By Darragh Kelly
The closure of any business often leaves a gaping hole in the heart of any town. That hole will be particularly acute in Ballaghaderreen with the closure of Durkin’s Bar and Restaurant in recent weeks following a close on seventy-year business association with the town.
Both the pub and restaurant trade are deep in the DNA of Andrew and Colm Durkin. Contrary to rumours, the iconic premises, located on the Square in Ballaghaderreen isn’t sold.
The Durkin family association with local business goes right back to 1952 when William (Bill) Durkin cycled into the town from nearby Glann, near Charlestown. As son Andrew recalls “all he (my father) had was an iron bed on the back of the bike. My father was a tailor by trade. He started out in business on New Street in Ballaghaderreen. Sadly Dad passed away in December 2010 while our mum Mena passed away twelve years ago. She was a native of Raheela, near Frenchpark.”
“The business has been very good to us and very rewarding. We used to get an awful lot of passing traffic, particularly from Mayo. People from the likes of Belmullet used to see us as a natural stopping point on route to Dublin,” Andrew told the Roscommon Herald.
“There have been challenges, however. Many businesses have closed in Ballaghaderreen which has had a knock-on effect on trade. There was also the by-pass of the town, which took away a lot of traffic passing through the town,” Andrew told the Roscommon Herald.
The decline of towns such as Ballaghaderreen is something that both angers and saddens Andrew Durkin. Though the recession hit towns like Ballaghaderreen hard, he feels opportunities to develop local business and industry were lost in better days.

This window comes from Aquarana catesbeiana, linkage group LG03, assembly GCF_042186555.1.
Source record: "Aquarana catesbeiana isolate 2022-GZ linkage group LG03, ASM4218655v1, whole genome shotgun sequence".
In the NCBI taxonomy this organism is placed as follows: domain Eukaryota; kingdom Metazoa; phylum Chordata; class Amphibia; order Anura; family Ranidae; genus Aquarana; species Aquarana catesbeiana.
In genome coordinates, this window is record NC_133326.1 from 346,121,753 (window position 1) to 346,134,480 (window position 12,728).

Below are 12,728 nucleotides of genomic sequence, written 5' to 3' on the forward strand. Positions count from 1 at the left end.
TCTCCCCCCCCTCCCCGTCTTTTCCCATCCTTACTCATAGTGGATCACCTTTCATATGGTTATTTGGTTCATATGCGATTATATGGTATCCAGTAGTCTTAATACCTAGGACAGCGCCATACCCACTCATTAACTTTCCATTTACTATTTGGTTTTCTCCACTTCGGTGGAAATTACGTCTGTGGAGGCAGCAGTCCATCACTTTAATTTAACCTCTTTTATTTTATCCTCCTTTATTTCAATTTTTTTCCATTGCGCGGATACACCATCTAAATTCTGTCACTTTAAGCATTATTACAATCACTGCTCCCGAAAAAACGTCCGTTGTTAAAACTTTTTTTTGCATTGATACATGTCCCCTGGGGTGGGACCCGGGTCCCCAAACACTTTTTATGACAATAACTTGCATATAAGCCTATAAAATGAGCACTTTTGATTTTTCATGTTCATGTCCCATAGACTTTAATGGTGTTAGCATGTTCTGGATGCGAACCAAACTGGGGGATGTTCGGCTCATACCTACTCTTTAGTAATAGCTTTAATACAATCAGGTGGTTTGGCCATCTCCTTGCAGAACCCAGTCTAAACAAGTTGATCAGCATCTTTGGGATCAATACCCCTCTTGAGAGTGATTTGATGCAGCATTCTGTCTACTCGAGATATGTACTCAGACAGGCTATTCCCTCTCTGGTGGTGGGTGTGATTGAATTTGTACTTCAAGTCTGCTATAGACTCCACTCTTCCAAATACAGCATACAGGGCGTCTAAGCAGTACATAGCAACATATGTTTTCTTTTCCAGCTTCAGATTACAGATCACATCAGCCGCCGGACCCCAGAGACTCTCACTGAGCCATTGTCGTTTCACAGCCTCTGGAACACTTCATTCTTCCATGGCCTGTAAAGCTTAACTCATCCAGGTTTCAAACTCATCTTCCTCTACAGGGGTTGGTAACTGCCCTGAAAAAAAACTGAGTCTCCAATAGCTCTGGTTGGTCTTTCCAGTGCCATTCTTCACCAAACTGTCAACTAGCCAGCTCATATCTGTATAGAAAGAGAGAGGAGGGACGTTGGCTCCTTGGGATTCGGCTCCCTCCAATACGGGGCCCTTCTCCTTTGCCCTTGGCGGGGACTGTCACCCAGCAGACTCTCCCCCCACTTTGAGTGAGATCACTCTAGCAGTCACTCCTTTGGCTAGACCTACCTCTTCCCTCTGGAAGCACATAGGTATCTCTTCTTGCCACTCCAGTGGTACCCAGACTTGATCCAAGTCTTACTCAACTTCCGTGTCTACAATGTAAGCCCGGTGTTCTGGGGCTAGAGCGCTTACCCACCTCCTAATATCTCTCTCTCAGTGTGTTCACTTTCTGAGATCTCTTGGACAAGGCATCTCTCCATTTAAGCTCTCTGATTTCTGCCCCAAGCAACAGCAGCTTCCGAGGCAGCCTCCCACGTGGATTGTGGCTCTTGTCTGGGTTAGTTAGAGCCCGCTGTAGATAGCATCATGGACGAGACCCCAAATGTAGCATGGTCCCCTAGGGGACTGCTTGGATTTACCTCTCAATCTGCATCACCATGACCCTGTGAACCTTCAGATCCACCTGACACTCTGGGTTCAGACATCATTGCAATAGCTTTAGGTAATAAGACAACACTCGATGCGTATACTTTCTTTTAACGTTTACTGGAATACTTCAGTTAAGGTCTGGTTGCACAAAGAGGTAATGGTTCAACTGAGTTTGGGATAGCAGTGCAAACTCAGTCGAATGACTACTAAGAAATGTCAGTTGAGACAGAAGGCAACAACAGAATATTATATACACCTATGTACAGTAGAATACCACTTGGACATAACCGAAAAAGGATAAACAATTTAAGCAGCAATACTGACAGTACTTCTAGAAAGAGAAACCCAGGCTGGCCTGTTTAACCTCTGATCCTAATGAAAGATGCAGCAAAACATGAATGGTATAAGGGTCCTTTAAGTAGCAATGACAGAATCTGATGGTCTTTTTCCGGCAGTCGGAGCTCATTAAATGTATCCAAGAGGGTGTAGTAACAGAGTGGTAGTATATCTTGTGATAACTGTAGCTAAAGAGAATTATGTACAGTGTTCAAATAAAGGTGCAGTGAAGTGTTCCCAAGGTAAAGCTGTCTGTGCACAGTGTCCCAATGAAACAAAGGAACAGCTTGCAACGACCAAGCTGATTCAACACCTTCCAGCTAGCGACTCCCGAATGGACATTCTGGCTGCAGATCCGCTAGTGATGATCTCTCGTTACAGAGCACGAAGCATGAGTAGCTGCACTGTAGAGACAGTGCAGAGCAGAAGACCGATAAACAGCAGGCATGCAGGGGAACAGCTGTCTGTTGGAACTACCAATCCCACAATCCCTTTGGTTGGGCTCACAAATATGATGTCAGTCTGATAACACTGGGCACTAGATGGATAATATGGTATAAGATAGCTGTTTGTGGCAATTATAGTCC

“Rural Ireland has been neglected. When Enda Kenny became Taoiseach, I thought, now, here is a man that understands. And while I know he and his Government were busy with the recovery and Brexit, not enough has been done for towns like Ballaghaderreen.
“The continued expansion and development of Knock Airport would have benefitted towns like Balaghaderreen hugely. There should have been greater investment in jobs and industry in the likes of Sligo or Castlebar, which would have had a knock-on effect for towns like here.
“It’s sad to see businesses closing in the town in recent years. At the height of the recession in the 1980s there were 26 pubs in Ballaghaderreen – now there are only eight in the town following our closure.
“The quality of life in the likes of the West and Ballaghaderreen is second to none. You don’t have that in Dublin. To be fair, efforts are being made by the likes of Micheal Frain, who is trying to develop a ‘creative industry sector’ here with support from NUI Galway.
“You can never say it’s too late to get investment and jobs into towns like Ballaghaderreen. Even investment in the likes of Castlebar and Sligo would have a direct and knock-on effect on the likes of this town,” says Andrew.